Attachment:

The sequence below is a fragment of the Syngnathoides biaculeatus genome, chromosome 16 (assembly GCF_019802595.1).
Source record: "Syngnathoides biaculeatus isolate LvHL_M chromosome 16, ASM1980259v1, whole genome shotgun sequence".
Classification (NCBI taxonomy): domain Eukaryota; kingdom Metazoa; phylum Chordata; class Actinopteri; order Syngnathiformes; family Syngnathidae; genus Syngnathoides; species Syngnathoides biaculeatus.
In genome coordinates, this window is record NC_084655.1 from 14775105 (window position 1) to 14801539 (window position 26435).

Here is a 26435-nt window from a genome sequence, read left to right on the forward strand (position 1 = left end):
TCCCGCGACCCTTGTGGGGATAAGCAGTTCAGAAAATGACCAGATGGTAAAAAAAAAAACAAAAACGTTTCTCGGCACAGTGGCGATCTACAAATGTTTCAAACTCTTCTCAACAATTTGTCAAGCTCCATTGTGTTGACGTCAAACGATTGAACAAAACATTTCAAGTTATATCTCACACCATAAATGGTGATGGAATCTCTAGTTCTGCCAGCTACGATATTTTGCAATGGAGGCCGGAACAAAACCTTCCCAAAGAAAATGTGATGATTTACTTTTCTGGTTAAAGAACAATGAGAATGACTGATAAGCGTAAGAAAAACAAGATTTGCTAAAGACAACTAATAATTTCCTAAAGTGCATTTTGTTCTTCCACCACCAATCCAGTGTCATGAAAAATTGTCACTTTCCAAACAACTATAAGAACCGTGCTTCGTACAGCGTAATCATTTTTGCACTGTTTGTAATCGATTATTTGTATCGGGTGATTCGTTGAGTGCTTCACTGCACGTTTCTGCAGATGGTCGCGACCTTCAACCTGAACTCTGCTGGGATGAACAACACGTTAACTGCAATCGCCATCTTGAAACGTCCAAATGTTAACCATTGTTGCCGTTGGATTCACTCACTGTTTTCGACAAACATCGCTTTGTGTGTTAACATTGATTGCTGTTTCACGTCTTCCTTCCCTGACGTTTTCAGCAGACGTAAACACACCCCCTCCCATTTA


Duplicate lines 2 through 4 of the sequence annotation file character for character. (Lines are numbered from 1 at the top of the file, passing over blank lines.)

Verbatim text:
Source record: "Syngnathoides biaculeatus isolate LvHL_M chromosome 16, ASM1980259v1, whole genome shotgun sequence".
Classification (NCBI taxonomy): domain Eukaryota; kingdom Metazoa; phylum Chordata; class Actinopteri; order Syngnathiformes; family Syngnathidae; genus Syngnathoides; species Syngnathoides biaculeatus.
In genome coordinates, this window is record NC_084655.1 from 14775105 (window position 1) to 14801539 (window position 26435).